"The gates gave way slowly before the pressing mass, and the people rolled on to the ground in hundreds, overcrowding the feeble opposition in much less time than it takes to write this. It would be foolish to say that the people wished to obtain a good seat, and as they found themselves unable to get near the booking-office the gates were forced to give way.

"All this meant considerable loss to the Wigan club, and more so when the entrances to the reserved portions of the ground were swept on one side and the excited people had quickly picked out favourable spots from which to view the game without producing the necessary coin. When the game started it was a fine sight to see the countless numbers of spectators with eager faces, all ready to witness a fray of so great an importance.

As for the match...

An enormous crowd assembled to witness this important match on the Wigan ground of Saturday, and every available stand was taken up by the spectators. Various estimates were given as to the numbers present, and it may be safely be stated that there were over twelve thousand persons on the field. Even the top of the covered stand was thronged with enthusiasts, whose ardour, however, considerably cooled when it was rumoured that the erection was not able to bear the strain, and it was in fact giving way. Numbers jumped off the stand to escape the impending catastrophe, but fortunately no accident occured.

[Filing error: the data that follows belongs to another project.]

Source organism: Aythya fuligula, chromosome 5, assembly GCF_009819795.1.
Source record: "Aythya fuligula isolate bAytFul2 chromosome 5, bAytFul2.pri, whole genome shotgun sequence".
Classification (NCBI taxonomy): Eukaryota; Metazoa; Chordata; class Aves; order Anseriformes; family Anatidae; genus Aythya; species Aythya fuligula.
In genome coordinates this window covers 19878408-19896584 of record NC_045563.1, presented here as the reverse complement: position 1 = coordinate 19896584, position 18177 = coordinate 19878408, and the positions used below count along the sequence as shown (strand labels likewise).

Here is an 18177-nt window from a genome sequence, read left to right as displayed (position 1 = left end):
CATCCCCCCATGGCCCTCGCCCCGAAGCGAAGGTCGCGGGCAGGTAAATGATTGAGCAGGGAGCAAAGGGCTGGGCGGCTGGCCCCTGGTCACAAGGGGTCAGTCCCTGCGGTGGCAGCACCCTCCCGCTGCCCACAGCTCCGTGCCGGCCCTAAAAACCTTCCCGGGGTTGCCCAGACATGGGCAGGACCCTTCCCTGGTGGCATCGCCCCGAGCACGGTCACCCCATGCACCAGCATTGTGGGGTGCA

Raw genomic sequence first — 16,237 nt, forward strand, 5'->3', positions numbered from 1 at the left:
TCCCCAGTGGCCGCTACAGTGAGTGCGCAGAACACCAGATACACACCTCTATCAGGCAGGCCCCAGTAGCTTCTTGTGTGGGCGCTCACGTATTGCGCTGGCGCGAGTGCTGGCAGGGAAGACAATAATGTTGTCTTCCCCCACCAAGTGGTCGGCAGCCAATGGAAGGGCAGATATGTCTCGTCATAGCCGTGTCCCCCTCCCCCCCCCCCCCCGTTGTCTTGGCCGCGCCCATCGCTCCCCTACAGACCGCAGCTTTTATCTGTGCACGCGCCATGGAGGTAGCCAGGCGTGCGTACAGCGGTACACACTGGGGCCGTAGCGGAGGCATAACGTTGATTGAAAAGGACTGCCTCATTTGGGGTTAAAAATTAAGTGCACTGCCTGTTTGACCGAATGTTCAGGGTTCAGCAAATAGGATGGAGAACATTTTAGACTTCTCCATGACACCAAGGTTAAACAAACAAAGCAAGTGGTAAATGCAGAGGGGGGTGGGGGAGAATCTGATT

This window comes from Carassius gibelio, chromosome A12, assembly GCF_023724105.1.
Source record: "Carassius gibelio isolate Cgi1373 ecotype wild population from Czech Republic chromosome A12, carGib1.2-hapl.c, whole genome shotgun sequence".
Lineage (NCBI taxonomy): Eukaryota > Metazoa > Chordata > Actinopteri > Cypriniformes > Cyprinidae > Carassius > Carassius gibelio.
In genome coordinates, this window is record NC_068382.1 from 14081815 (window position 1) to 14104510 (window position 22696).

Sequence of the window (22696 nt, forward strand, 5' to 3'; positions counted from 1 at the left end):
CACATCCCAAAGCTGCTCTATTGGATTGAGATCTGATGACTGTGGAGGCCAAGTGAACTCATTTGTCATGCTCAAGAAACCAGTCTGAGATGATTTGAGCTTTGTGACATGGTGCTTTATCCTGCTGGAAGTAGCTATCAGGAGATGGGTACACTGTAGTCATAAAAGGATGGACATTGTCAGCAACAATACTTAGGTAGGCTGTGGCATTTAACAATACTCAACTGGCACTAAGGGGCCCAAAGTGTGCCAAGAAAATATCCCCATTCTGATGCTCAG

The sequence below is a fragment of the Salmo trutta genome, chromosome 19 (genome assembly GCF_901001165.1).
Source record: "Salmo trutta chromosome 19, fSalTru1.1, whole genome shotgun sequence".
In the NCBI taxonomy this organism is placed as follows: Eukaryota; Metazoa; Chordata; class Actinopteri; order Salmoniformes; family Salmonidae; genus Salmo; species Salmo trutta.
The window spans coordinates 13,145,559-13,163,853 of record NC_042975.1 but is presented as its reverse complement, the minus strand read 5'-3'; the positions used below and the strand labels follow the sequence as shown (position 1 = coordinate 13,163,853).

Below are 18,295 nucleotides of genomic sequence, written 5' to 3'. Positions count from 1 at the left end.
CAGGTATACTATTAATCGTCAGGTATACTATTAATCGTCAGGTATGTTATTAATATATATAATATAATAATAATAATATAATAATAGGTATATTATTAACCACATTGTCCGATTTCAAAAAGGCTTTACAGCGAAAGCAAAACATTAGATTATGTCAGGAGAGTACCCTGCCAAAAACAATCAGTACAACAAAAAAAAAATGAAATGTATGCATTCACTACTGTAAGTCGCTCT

The crush was so great that any people obtained admission to the ground without payment, the entrances being forced open, and this must necessarily have entailed some loss by the Wigan club.

"Crossbar" continued... "When the two best clubs in Lancashire meet one naturally expects to see something out of the common, and when he is brought face to face with tactics such as those displayed by many Swintonians, he becomes disgusted and expresses in free terms his indignation at a club of their standing resorting to such sorry devices in order to keep themselves at the top of the Lancashire football tree.